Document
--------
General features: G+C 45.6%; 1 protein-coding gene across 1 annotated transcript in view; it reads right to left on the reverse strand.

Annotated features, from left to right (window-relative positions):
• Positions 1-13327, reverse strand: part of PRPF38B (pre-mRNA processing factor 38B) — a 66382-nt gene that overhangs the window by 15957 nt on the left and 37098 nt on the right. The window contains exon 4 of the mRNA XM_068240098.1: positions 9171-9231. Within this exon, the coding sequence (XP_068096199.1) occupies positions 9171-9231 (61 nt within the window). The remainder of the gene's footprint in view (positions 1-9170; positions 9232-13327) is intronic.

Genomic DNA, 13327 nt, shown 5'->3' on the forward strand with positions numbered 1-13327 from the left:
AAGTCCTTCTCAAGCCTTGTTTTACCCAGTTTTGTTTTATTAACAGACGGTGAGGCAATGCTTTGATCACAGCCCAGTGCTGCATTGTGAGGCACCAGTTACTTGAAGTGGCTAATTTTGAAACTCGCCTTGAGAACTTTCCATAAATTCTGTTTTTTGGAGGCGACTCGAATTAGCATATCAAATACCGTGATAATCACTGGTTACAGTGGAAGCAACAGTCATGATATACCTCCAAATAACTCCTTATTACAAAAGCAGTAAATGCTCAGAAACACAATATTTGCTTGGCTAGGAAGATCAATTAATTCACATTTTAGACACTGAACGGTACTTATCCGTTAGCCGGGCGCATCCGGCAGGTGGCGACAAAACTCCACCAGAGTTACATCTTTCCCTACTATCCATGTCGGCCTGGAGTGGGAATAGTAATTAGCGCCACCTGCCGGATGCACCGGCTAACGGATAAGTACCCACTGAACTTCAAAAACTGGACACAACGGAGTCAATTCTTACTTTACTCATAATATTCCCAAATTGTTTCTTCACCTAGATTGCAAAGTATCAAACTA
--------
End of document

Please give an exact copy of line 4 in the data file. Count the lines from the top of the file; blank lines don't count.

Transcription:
Genomic DNA, 13327 nt, shown 5'->3' on the forward strand with positions numbered 1-13327 from the left: